One thing was missed in Newt Gingrich's victory in the South Carolina primary: Conservatives embraced a pro-amnesty candidate without batting an eyelash. This should come as a wake-up call to those who've been pushing a hard-line anti-illegal immigrant position in the Republican Party.
Granted, Gingrich didn't spend a lot of time discussing his position, which favors amnesty for those illegal immigrants who have been here for a long time, have deep family and community ties, and have paid taxes and avoided breaking other laws. But that's the point. He didn't have to spend a lot of time defending his position because so few conservatives cared.
Now Gingrich seems poised to win another Southern primary: Florida. The latest polls show him within a few percentage points of beating Mitt Romney again (and at least one poll shows him up by 5 points). Whether or not a Gingrich win is a good thing for Republican prospects in the fall, it could help lay the groundwork for future Republican victories by defusing an issue that is guaranteed to alienate the fastest-growing segment of the voting population.
Like other voters, most Hispanics care a lot more about jobs than they do about immigration. Still, they are turned off by candidates who portray illegal immigrants as criminal invaders who want a handout from U.S. taxpayers. Republicans have damaged their ability to woo an important constituency by insisting on a punitive approach to illegal immigration. In this election alone, it could cost Republicans key states critical to winning the presidency: Florida, Colorado, Nevada and New Mexico.
Worse, in future elections, the perceived anti-Hispanic bias in the GOP could deprive the party of its edge in presidential elections in Texas and Arizona, where Hispanics already account for about a third of the population. Gringrich might keep that from happening.
Unlike Gov. Rick Perry, who was unable to articulate his own pro-immigrant stance, Gingrich is ideally suited to move the GOP toward a more politically viable — not to mention humane — immigration policy. Polls show that most Americans are opposed to deporting the 11 million illegal immigrants who already reside in the U.S. And Mitt Romney's position — which is indistinguishable from the radical anti-illegal immigrant groups' — that if we make life difficult enough on these people they will "self-deport" is patently wrong.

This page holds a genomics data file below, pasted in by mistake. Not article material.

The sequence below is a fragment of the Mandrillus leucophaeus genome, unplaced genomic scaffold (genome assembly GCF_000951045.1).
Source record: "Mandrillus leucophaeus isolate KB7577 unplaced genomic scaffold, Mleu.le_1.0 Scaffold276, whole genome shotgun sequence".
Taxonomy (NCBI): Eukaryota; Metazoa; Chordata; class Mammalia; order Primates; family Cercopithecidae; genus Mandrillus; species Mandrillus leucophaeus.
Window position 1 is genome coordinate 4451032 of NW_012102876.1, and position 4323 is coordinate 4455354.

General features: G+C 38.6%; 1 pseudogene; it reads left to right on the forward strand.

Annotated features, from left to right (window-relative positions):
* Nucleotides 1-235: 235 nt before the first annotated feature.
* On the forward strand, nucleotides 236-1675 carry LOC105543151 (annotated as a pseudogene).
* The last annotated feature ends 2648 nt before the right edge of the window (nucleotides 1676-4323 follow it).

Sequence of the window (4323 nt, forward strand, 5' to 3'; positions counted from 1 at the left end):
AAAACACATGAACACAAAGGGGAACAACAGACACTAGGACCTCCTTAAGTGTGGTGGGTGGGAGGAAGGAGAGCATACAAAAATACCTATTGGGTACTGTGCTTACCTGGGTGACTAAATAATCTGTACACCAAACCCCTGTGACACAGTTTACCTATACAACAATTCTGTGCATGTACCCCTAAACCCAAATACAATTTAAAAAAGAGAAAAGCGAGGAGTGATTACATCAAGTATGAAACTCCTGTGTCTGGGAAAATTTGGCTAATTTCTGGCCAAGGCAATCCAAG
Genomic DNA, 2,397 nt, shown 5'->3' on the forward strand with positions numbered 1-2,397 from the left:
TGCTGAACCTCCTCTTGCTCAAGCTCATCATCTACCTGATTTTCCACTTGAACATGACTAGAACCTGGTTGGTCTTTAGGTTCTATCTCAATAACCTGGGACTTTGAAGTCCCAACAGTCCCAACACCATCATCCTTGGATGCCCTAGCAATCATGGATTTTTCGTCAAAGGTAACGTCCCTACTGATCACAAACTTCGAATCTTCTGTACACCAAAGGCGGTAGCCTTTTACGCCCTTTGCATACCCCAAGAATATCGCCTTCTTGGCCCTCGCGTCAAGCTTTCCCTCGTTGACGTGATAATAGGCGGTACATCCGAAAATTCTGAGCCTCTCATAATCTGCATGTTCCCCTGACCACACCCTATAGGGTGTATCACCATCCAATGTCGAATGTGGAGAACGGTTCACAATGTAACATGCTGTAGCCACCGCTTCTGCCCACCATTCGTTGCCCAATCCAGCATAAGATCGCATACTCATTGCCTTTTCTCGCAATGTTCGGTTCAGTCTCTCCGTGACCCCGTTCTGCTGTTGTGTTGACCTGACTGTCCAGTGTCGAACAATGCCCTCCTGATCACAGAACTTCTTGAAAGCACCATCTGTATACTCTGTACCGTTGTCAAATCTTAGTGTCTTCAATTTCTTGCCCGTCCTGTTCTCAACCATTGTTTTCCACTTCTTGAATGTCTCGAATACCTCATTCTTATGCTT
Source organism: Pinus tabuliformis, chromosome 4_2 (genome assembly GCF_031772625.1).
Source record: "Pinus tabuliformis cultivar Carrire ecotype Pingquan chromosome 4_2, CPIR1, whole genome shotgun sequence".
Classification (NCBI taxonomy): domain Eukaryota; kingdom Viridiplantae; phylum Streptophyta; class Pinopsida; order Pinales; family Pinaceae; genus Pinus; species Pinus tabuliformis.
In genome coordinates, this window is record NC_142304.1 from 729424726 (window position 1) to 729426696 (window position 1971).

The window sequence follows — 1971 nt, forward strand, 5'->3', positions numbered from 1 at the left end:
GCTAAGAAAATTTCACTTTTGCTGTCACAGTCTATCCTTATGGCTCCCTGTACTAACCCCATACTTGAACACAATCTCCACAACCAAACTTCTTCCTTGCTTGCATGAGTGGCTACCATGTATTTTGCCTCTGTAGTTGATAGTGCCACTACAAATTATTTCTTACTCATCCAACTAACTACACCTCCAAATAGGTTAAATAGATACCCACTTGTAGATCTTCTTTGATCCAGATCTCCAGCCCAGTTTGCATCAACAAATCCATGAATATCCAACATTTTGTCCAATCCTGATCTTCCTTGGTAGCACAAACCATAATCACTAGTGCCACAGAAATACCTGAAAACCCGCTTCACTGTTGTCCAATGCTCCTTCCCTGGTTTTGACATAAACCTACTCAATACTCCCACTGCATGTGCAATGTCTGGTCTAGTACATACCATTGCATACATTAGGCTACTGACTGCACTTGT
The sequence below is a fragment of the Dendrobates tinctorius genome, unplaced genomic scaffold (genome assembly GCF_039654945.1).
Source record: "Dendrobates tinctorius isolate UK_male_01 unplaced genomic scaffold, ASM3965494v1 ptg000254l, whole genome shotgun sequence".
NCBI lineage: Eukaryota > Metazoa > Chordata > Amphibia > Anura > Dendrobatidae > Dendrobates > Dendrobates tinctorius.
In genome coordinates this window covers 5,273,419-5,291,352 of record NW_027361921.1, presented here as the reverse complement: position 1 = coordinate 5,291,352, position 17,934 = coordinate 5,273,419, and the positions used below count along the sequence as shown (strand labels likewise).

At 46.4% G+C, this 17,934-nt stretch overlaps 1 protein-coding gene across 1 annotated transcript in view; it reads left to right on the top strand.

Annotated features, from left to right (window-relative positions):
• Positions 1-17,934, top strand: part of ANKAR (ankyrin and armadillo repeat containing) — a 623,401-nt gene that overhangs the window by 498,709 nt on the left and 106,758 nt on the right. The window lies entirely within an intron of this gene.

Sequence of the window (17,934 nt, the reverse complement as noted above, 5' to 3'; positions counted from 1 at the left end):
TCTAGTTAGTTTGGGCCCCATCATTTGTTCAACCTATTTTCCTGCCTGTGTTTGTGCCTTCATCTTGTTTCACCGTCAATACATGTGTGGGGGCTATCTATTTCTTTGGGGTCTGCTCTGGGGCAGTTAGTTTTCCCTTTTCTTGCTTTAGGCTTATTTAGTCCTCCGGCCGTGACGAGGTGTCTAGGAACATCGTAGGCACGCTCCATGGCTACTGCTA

No matter how tough life in the U.S. is for an illegal immigrant, it is still better than returning home. Gingrich has called Romney's position an "Obama-level fantasy." He's right; and the sooner Republicans wake up to the reality, the better for the party and the country.
Gingrich is not simply pandering to the Hispanic vote on this issue. He understands that immigrants — even those who've come here illegally — are an important part of America's economic success. They don't take Americans' jobs; they create more jobs by keeping otherwise unviable industries in the U.S. Without immigrant labor, we'd have no agricultural or meat industry. Without an immigrant work ethic, our service industry would be a lot less productive and would cost customers a great deal more. And every immigrant worker spends money in his or her community that redounds to the benefit of native-born Americans in those same communities. And Gringrich understands that immigrants do much more than help the economy; they reaffirm American exceptionalism.
If he wanted to, Gingrich could help educate Republican voters on these facts. Better yet, he could talk about something that politicians in both parties often ignore: namely, the need to assimilate newcomers.
Unlike Gov. Rick Perry, who was unable to articulate his own pro-immigrant stance, Gingrich is ideally suited to move the GOP toward a more politically viable — not to mention humane — immigration policy. Polls show that most Americans are opposed to deporting the 11 million illegal immigrants who already reside in the U.S. And Mitt Romney's position, which is indistinguishable from the radical anti-immigrant groups', is patently wrong; Romney believes that if we make life difficult enough on these people they will "self-deport." Nothing could further from the truth.
Every immigrant backlash in our nation's history — and there have been many, including movements against Germans, Eastern and Southern Europeans, even the Irish — has been driven by a fear that those coming to our shores would never become fully American. Newt Gingrich's amnesty proposal acknowledges that some illegal immigrants have already become Americans in every sense but a legal one — and his proposal to embrace them offers the best hope to the GOP to turn around its image as the anti-immigrant party.
Linda Chavez is the author of "An Unlikely Conservative: The Transformation of an Ex-Liberal." To find out more about Linda Chavez, visit the Creators Syndicate Web page at www.creators.com.
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